Open Access Opinion

Levofloxacin Based H. Pylori Eradication Therapy, should we Give it A better Consideration?

Ahmad Nabil Lotfy Hassan*

Department of Tropical Medicine & Hepatology, Faculty of Medicine, Cairo university, Egypt

Corresponding Author

Received Date: June 17, 2019;  Published Date: June 19, 2019


Helicobacter pylori (H. pylori) infection, one of the most common bacterial infections, affects approximately 50% of the world’s population [1]. H. pylori infection is a major cause of gastritis, gastric and duodenal ulcers, mucosal associated lymphoid tissue, and gastric cancer [2]. H. pylori eradication treatment has been proven to improve gastric inflammation, promote ulcer healing, and reduce the incidence of gastric cancer [3,4]. Furthermore, a “test-and-treat” approach is advocated for detecting and eradicating H. pylori in patients with dyspeptic symptoms but low gastric cancer risk [5].

H. pylori eradication treatment is becoming more challenging due to increasing antimicrobial resistance. Previously, a 7-d standard triple therapy consisting of a proton pump inhibitor (PPI), amoxicillin (AMPC), and clarithromycin (CAM) was recommended for eradicating H. pylori [6]. However, there has been a significant reduction in the eradication rate achieved with this regimen due to the increase in antimicrobial resistance of H. pylori. Resistance of H. pylori has reached alarming levels worldwide, which greatly affects the efficacy of treatment. The World Health Organization (WHO) published its first ever list of antimicrobial resistant “priority pathogens,” which is a catalogue of 12 families of bacteria posing the greatest threat to human health. They indicated three priority statuses-critical, high, and medium-with CAM-resistant H. pylori being categorized as a high priority bacterium in the same tier as vancomycin-resistant Enterococcus faecium and methicillinresistant Staphylococcus aureus [7].

A new strategy that can eradicate H. pylori as well as reduce the antibiotics used is required to prevent future antimicrobial resistance in H. pylori. Dual-therapy with vonoprazan, an oral potassium-competitive acid blocker (PCAB) and amoxicillin could be a breakthrough for H. pylori eradication in an era of growing antimicrobial resistance. This regimen may provide a satisfactory eradication rate of H. pylori and also minimize antimicrobial resistance due to single antibiotic use and the strong inhibitory effect of vonoprazan on gastric acid secretion [8]. However, PCABs are not available outside of Asia, and data on safety and comparative efficacy with other antisecretory agents are limited [9].

Because of increasing failure of therapy, the Toronto consensus group strongly recommended that all H. pylori eradication regimens be given for 14 days. Recommended rescue therapies include PBMT (PPI + bismuth + metronidazole + tetracycline) and levofloxacin-containing therapy (PPI + amoxicillin + levofloxacin) [10]. Between 2002 and 2014, 110 patients in 14 medical centers received levofloxacin- based third-line H. pylori eradication therapy for peptic ulcer disease. The overall eradiation rate was 71.6%. It was concluded that Levofloxacin-based third-line H. pylori eradication showed efficacy similar to that of previously reported first/second-line therapies [11].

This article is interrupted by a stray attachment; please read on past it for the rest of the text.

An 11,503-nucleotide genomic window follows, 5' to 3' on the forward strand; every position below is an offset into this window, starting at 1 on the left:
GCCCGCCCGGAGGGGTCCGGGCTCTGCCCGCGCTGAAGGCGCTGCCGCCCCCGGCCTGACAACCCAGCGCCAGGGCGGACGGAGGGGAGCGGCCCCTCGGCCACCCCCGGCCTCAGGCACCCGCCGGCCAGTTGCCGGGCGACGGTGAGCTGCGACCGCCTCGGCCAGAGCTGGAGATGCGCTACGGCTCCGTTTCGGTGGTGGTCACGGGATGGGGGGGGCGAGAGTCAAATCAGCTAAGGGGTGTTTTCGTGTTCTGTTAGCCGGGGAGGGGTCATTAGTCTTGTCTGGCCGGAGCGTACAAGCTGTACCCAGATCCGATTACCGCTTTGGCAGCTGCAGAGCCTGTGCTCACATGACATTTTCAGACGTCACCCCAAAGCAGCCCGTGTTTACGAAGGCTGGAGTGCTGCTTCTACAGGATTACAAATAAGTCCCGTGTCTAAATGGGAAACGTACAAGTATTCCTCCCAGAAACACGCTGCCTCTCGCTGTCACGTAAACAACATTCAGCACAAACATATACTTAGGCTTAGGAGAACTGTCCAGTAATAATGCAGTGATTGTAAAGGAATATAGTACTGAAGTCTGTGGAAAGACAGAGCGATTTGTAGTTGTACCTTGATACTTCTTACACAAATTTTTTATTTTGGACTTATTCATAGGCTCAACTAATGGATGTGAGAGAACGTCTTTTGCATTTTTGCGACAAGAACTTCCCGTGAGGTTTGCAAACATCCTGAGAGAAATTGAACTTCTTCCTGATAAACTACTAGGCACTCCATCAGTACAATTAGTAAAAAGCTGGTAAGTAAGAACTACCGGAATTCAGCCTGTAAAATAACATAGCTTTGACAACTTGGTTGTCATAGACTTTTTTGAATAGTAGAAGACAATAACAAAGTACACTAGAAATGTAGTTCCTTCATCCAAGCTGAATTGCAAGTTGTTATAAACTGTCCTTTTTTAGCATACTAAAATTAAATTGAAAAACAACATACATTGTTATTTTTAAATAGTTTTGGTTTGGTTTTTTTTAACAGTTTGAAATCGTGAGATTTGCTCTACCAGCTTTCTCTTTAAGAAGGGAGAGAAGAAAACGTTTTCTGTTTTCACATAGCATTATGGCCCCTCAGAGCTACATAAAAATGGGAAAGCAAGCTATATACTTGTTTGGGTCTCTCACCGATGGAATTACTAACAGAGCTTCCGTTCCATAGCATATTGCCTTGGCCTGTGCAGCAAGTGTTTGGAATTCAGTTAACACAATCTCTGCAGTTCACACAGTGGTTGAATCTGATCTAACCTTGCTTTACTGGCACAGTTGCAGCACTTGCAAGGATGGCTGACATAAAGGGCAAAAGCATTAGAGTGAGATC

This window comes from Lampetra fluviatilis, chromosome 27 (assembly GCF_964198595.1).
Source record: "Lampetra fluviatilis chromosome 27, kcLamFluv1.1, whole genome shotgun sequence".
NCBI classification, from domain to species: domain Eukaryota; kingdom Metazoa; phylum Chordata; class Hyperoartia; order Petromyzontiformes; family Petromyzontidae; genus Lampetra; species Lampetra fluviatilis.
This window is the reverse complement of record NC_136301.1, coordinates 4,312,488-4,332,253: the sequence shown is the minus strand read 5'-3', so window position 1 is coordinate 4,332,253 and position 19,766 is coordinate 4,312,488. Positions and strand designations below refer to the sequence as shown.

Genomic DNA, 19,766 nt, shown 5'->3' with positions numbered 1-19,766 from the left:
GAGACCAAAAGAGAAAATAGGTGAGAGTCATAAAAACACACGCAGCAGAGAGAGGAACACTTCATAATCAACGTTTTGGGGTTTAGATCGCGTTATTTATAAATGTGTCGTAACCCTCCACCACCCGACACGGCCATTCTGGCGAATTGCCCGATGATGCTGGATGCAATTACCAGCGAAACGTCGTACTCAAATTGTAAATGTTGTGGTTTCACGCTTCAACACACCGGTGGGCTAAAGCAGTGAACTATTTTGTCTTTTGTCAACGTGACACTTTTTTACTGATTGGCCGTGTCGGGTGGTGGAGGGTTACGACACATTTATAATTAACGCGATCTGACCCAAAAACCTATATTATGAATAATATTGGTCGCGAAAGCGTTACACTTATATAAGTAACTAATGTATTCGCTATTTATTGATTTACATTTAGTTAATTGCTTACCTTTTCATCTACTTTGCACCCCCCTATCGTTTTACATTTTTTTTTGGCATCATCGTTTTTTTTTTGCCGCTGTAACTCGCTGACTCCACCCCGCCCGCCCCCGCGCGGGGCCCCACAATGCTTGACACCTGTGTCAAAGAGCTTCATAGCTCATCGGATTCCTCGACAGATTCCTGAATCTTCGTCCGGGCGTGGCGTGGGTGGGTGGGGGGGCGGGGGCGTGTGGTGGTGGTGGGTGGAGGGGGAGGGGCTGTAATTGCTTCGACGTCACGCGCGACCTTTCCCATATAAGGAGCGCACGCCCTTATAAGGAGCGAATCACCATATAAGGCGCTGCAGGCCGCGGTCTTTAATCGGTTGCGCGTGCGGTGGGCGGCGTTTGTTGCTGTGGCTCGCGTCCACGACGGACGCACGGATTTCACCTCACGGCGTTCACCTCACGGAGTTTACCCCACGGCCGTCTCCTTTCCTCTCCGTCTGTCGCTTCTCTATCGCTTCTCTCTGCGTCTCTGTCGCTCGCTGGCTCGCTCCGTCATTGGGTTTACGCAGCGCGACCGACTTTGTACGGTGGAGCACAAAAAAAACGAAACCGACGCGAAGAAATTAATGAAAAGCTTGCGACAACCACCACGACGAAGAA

Levofloxacin-containing therapy is an alternative first-line regimen [12] and consists of a PPI plus amoxicillin 1 g BID plus levofloxacin 500 mg QD. 10 days (eradication rates of up to 83.1%) [13]. 10-14 days is recommended by the 2017 American College of Gastroenterology Guidelines [14]. Sequential therapy, an alternative first-line regimen, is as follows (eradication rates of up to 86.5%): PPI (esomeprazole 20 mg or 40 mg BID) plus amoxicillin (1 g BID) for 5-7 days, then PPI (esomeprazole 20 mg or 40 mg BID) plus levofloxacin (250 mg or 500 mg BID) plus a nitroimidazole antibiotic (eg, tinidazole 500 mg BID) for 5-7 days[14]. A randomized trial investigated the role of bismuth in levofloxacin-containing 14- day sequential therapy and concluded that adding bismuth did not significantly improve eradication rates (85.2% vs. 82.6%). Concomitant therapy, another alternative first-line regimen is as follows (eradication rates of up to 96.5%): PPI (esomeprazole 40 mg BID) plus amoxicillin (1 g BID) plus levofloxacin (500 mg QD) plus another antibiotic (eg, tinidazole 500 mg BID) for 5 days [15]. Levofloxacin-based triple therapy has demonstrated efficacy as a salvage regimen in patients who have failed initial clarithromycin triple therapy or bismuth quadruple therapy. Levofloxacin triple therapy has also demonstrated efficacy in patients who have failed two prior attempts at treatment. In a pooled analysis from six European cohort studies, when used as a salvage regimen in patients who had failed two previous eradication attempts, levofloxacin triple therapy administered for 10 days has a pooled eradication rate of 73 percent [16]. Most patients in these studies were treated with clarithromycin triple therapy followed by bismuth quadruple therapy.



Conflict of Interest

No Conflict of Interest.


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